Nothing went right for Brandon Marshall in his first year with the New York Giants. But it wasn’t a bad match.Back in the offseason, the New York Giants pulled off what was portrayed as one of the bigger signings of the NFL free agency period. Inking veteran, Pro-Bowl wide receiver, Brandon Marshall, on a two-year, $11 million deal, the Giants were of the mindset that they added a lethal weapon to their offense. But unfortunately for Ben McAdoo and the Giants, the Marshall era with Big Blue may have been short-lived.
In the Giants’ Week 5 affair with the Los Angeles Chargers, Marshall suffered a season-ending ankle injury. With no guaranteed money in the second year of his deal, the Giants may very well opt to part ways with Marshall at year’s end based on his age and limited 2017 production.
While it didn’t work out in New York, the Giants cannot be blamed for wanting to bring in the veteran wideout.
In the 11 years prior to his arrival in East Rutherford, Marshall was one of the premier receivers in the NFL. Posting eight 1,000 yard plus seasons and double-digit touchdowns four times, Marshall has been a force to be reckoned with on the outside. The case could even be made that he had the best year of his career just two years ago.
In his first year with the New York Jets, Marshall was quarterback Ryan Fitzpatrick‘s go-to guy and he was splendid in the role. Finishing the year with 1,502 yards and a career-high 14 touchdowns, Marshall saw a tremendous amount of success with Gang Green.
The ensuing year, he finished with nearly half that yard total and just three touchdowns, however, Marshall was operating alongside inconsistent quarterback play with both Fitzpatrick and Bryce Petty. Who could blame the Giants for thinking that pairing Marshall with Eli Manning could bring him back to his Pro Bowl-caliber ways?
Marshall, 6-foot-4, draws comparisons to former Giants Super Bowl-winning receiver Plaxico Burress. Burress, 6-foot-5, was a massive target and primary option for offensive coordinator, Kevin Gilbride, Manning and the Giants’ offense.
Finishing his four-year Giants tenure with back-to-back seasons of double-digit touchdowns and two seasons with at least 1,000 yards, Burress was a beast on the outside for the Giants.
Marshall has always been a big target of his own and being that he was going to be playing behind the most talented and one of the best receivers the NFL has to offer in Odell Beckham Jr., Marshall seemed like a natural fit with the Giants. With Beckham attracting the majority of opposing secondaries’ attention, Marshall wouldn’t have to be relied on for being Manning’s main source of offense.
With second-year man Sterling Shepard also in the mix, the Giants looked to have a formidable receiving trio.
For whatever reason, however, Marshall was a flop with the Giants. In five games, he totaled just 18 receptions for 154 receiving yards and no touchdowns. In Week 1 against Dallas—without Beckham—he caught just one pass. Without OBJ, Marshall should’ve taken control and been Manning’s primary receiver.
Marshall also dropped some key passes in crucial moments. One came in the Giants’ Week 2 contest with the Detroit Lions. The Giants were rallying late when Manning threw a pass right to Marshall down the sideline, which he dropped. Two weeks later, he dropped a second-half catch in Tampa Bay, which should’ve resulted in a first down. Instead, he couldn’t reel it in, killing the Giants’ second-half momentum.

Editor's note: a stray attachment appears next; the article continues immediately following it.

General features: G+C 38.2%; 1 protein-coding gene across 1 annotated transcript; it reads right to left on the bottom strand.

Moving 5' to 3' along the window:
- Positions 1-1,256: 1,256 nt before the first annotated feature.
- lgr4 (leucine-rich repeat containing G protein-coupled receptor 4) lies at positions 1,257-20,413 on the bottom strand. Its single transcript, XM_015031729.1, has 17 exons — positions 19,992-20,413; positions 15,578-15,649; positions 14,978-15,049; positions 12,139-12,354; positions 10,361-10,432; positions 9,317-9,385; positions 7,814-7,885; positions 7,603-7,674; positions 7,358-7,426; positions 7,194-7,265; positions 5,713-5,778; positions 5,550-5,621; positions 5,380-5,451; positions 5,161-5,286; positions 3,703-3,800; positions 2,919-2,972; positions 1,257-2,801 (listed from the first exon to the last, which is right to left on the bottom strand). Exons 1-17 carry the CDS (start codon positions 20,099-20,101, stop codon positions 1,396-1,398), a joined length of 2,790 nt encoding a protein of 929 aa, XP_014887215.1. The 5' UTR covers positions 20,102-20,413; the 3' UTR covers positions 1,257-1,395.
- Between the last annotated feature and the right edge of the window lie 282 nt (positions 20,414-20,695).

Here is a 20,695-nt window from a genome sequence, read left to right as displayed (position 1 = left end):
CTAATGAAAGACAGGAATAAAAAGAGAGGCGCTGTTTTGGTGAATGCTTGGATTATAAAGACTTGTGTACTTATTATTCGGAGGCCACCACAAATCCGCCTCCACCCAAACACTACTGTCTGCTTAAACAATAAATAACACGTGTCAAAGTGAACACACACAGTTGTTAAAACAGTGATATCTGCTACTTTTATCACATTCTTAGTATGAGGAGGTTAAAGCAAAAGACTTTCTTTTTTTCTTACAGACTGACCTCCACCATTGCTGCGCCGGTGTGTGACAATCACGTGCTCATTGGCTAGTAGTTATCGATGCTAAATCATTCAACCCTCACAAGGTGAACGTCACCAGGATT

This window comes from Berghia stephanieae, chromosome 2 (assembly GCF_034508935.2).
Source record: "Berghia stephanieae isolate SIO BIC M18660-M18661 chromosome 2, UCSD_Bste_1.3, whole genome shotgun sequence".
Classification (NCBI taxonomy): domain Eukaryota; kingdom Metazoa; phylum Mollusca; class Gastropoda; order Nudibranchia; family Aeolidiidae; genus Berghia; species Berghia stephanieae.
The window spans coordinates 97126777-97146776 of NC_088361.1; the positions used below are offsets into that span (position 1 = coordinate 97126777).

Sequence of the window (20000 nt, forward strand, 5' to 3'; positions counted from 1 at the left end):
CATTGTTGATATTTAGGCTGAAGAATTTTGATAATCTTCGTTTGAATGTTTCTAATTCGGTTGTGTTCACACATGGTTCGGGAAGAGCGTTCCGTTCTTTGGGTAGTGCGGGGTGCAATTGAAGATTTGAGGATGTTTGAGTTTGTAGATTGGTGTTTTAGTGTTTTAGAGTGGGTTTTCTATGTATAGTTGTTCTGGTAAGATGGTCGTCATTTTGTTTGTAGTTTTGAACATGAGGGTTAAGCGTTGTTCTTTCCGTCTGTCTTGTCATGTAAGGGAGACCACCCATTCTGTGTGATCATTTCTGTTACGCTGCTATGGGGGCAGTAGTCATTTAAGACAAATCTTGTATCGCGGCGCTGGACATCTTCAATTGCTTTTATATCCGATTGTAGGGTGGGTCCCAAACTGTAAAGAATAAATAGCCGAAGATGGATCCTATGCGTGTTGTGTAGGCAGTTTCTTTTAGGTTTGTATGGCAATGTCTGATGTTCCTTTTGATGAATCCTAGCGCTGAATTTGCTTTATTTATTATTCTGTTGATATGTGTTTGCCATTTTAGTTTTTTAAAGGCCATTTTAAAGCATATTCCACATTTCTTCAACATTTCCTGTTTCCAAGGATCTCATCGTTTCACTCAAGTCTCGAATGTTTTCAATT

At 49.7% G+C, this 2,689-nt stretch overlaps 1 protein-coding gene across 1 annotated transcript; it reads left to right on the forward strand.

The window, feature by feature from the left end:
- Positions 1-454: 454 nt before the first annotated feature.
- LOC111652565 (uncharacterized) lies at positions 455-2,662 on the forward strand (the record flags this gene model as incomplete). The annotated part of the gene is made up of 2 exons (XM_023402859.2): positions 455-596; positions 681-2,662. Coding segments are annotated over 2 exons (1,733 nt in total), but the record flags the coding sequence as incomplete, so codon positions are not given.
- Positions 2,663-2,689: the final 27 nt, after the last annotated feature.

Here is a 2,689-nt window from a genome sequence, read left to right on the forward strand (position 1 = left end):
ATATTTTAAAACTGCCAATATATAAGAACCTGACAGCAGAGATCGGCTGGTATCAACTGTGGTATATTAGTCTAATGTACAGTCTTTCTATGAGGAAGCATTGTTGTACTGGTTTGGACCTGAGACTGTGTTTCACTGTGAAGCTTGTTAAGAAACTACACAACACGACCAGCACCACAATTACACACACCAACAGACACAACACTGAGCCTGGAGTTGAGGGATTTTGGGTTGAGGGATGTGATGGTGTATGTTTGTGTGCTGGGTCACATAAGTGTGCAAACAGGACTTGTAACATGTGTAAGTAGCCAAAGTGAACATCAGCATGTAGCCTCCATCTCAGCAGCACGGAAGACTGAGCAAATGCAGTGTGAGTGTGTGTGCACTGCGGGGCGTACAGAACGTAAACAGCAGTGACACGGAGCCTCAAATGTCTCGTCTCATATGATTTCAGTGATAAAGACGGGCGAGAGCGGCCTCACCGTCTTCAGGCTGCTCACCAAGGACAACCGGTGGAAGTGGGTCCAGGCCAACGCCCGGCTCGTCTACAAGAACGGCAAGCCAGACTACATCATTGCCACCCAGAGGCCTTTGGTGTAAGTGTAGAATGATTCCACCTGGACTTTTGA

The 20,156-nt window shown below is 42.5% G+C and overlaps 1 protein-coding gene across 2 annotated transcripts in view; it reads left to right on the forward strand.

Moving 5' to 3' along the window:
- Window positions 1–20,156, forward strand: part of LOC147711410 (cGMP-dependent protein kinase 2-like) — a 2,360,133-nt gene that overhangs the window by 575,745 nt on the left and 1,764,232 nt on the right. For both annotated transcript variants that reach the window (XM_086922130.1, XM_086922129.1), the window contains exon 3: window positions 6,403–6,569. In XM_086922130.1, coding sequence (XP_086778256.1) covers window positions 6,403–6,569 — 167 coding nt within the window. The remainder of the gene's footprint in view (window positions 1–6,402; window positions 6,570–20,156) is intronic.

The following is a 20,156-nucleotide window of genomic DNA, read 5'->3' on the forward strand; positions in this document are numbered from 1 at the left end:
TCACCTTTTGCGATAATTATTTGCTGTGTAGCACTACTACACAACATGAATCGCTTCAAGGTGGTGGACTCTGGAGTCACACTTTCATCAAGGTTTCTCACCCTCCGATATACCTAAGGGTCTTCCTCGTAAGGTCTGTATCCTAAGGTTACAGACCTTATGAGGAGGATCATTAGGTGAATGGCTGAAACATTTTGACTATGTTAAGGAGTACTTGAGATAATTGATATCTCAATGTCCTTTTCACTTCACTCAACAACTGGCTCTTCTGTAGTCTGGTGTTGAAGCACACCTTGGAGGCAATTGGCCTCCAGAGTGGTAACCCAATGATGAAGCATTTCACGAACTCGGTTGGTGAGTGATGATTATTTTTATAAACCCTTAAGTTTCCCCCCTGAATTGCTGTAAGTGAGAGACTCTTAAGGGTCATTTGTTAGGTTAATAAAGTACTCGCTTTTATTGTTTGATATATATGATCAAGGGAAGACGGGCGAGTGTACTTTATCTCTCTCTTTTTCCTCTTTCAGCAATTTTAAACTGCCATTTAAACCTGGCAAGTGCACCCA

In hindsight, signing Marshall didn’t pan out the way the Giants envisioned. He didn’t rekindle his past heroics and wasn’t a threat on the outside; going winless with him on the field was certainly not the plan. However, in reality, the Giants can’t be blamed for wanting to snatch his services.
It’s no secret that the Giants’ offensive line has been and continues to be its Achilles’ heel; they have been unable to hold their ground and continue to make it difficult for Manning to trust them. And based on their inability to block for the Giants’ offense, their run game has seen little to no success. Currently, the third worst in the NFL in yards on the ground, the Giants’ O-Line has been unable to help facilitate any sort of run game. That unreliable blocking has held this football team back the last few years and based on that fact, the case could be made that the Giants should’ve spent their money on some serious help up front, instead of Marshall.
After franchise-tagging Jason Pierre-Paul, the Giants were left with roughly $14 million to spend; about $5.5 million of that total went towards Marshall. Allocating the majority of that money towards an established offensive lineman such as Andrew Whitworth would’ve certainly put a band-aid on some of the Giants’ issues up front. But using their cap space on one position would’ve only done so much. And at the end of the day, prioritizing Marshall wasn’t as boneheaded of a move as many may now view it to be.
There’s no such thing as a perfect and flawless NFL roster. It’s clear as the day that the Giants’ weakness is their O-Line. But sometimes it’s intriguing and makes sense to have a facet of your football team that’s impossible to stop, especially when fully resolving your biggest weakness can be a daunting task. A receiving trio of Beckham, Marshall and Shepard looked like a grouping that could wreak havoc, with Manning running the show under center. That offensive firepower coupled with an elite defense could’ve made for a legitimate Super Bowl threat. Unfortunately for the Giants, their offense wasn’t able to take the next step in its development and propel them to greater heights.
Signing Marshall was a great idea—it just didn’t work out for the Giants.